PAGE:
History, Cattle Breeds & Cool Facts

History of Cattle

Not too long ago, cattle were used a variety purposes including meat, milk, and labor. Now, beef cattle are raised primarily to provide people with meat, and hundreds of useful by-products. Cattle graze on grassland that is steep, hilly, dry or rocky and not suitable for building houses or growing crops. The primary reason cattle are raised in different climates and settings all over the world is mainly because they can thrive on low quality rangeland feed and grasses.

Cattle are descended from a wild ancestor called the aurochs. The aurochs were huge animals that originated in the subcontinent of India which then spread into China, the Middle East, and eventually northern Africa and Europe. Aurochs are one of the animals painted on the famous cave walls near Lascaux, France. People started domesticating aurochs between 8,000 and 10,000 years ago. Cattle were domesticated after sheep, goats, pigs, and dogs.

Cattle were first brought to the western hemisphere by Columbus on his second voyage to the New World in 1493. Spanish explorer Hernando Cortez took offspring of those same cattle to Mexico in 1519. In 1773, Juan Bautista de Anza brought 200 head of cattle to California to supply the early California missions.

The Amazing Stomachs of Cattle

Cattle are ruminants. This means they have one stomach with four separate compartments – yes you heard that right… Their digestive system allows them to digest plant material by repeatedly regurgitating it and chewing it again as cud. This digestive process allows cattle to thrive on grasses, other vegetation, and feed. A cow chews its cud for about eight hours a day. When an animal chews its cud it is a sign of health and contentment. Other ruminant animals include deer, elk, sheep, and goats.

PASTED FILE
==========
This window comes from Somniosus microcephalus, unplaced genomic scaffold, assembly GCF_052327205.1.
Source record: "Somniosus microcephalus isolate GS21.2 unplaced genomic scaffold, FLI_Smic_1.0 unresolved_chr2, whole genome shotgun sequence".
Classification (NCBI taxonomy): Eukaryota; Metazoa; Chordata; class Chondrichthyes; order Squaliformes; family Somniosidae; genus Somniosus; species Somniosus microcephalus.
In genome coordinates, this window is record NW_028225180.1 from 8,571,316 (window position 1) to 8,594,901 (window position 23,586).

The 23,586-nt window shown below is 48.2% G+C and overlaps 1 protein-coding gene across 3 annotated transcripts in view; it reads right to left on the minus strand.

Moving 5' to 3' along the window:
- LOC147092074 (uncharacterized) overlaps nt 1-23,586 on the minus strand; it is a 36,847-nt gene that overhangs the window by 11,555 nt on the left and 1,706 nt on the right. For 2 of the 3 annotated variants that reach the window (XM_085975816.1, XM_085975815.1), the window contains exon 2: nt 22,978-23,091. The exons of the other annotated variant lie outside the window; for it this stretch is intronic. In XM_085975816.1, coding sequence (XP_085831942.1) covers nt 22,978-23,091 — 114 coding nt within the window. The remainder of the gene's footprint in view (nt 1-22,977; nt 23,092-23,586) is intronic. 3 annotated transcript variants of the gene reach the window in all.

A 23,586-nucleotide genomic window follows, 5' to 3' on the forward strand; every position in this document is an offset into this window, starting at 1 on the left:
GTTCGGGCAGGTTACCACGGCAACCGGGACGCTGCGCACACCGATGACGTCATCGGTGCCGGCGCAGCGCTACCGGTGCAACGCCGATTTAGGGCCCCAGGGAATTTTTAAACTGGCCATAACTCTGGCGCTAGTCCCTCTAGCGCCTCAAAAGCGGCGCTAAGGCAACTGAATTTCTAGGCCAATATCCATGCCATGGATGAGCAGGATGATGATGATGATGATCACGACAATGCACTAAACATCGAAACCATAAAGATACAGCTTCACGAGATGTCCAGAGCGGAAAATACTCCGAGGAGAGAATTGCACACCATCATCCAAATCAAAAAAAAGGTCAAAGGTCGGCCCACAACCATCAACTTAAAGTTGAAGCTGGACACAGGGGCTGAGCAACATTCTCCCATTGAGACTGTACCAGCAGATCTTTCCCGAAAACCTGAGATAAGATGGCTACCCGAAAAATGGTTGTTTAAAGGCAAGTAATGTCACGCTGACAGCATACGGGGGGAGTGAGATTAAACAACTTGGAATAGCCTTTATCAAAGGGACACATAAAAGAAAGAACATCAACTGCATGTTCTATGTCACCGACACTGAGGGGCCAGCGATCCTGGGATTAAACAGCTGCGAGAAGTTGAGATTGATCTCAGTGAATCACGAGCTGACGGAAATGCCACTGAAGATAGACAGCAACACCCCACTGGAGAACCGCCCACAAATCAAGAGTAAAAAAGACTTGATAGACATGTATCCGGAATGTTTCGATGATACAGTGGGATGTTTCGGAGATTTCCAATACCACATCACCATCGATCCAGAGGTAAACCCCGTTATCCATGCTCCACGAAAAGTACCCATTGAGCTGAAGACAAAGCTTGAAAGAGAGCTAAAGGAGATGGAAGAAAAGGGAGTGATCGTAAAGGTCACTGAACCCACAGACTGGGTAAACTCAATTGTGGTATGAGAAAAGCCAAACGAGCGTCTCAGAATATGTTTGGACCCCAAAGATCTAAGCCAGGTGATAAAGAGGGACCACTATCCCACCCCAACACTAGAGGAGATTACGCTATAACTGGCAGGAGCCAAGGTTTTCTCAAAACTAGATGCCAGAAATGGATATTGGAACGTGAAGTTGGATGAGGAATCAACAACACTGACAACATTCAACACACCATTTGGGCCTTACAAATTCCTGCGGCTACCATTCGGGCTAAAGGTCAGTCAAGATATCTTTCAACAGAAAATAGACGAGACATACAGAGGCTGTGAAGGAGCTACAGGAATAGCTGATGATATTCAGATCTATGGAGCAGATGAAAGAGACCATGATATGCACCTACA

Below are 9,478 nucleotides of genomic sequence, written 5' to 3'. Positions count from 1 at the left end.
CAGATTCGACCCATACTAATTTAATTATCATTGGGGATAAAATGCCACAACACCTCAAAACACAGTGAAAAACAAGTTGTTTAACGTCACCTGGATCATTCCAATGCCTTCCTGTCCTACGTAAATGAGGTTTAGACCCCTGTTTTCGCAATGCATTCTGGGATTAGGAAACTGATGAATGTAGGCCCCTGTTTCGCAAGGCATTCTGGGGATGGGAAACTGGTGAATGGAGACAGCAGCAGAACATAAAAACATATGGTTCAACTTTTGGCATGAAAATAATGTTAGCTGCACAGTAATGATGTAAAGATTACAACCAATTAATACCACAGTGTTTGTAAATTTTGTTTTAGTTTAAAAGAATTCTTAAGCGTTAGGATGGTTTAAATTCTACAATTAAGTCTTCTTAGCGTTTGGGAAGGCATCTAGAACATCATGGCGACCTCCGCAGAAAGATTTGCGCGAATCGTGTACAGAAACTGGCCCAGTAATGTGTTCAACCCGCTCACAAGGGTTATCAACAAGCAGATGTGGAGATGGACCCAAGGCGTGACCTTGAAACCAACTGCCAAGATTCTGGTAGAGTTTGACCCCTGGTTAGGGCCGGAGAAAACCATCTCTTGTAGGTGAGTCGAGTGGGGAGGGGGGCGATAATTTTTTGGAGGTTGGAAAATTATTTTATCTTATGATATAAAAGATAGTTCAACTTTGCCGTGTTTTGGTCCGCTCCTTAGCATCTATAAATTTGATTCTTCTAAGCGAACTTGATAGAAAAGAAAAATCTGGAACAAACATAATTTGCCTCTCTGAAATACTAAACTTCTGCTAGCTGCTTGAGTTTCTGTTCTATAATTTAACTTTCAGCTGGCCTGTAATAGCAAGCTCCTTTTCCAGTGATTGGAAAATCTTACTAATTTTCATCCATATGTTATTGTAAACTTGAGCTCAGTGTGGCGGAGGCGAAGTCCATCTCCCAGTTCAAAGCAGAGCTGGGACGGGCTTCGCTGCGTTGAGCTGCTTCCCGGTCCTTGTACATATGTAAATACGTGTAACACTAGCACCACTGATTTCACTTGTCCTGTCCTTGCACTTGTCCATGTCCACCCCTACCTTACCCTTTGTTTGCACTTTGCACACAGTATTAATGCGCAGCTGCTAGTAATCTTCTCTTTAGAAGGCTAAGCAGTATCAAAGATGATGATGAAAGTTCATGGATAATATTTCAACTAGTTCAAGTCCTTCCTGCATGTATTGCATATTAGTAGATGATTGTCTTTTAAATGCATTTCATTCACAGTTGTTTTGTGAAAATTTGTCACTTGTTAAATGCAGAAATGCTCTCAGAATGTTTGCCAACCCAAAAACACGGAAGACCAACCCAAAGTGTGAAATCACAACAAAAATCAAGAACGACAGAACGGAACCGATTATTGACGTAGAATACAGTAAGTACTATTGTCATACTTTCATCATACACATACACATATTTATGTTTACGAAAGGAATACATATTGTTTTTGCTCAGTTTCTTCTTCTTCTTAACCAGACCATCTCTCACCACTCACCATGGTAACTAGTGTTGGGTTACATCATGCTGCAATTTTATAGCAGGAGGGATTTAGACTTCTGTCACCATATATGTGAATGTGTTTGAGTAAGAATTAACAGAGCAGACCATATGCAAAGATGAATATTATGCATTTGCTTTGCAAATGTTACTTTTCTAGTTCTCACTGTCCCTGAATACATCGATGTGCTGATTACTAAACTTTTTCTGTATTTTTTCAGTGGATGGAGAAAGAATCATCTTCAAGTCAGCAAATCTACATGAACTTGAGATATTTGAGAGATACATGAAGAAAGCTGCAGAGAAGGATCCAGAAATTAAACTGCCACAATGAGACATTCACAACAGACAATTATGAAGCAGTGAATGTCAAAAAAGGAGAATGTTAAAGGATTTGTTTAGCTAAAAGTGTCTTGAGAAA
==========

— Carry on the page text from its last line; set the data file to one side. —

Life Cycle

Many ranchers run cow-calf operations. They keep a herd of cows to produce calves. The cows are bred to calve in the spring or fall. Cows, like humans, are pregnant for nine months.

Tagging, Branding & Earmarks

Newborn calves are tagged. Each ear tag have individual numbers which helps ranchers pair the mother with their young, whilst tracking the calf through its lifecycle. Within the first few months, calves will be branded. A brand is an identification mark for cattle. It can either be a hot iron brand or a freeze brand. Some operations use earmarks, as an additional way to identify their cattle. During branding all calves are vaccinated to help prevent disease. The young male calves are castrated during the first few months. After castration, they are referred to as steers.

Adulthood – Finishing

Calves are usually sold after they are weaned, at about six-eight months. After weaning, cattle are sent to feedlots for approximately 120 days where they are fed a high-energy ration of grain and hay. After this time called finishing, the cattle are sent to a harvest plant.

To keep the herd size approximately the same, ranchers save replacement heifers (females). The steers (males) will be sent to the feedlot while a few heifers are kept behind to raise and later produce calves themselves. Other heifers will go to the feedlot as well. Steers are more common in the beef industry, because they grow faster and naturally have more muscle.

The ideal breeding age for heifers is at least 14-16 months of age, depending on breed. Heifers should be about 65% of their mature weight before breeding.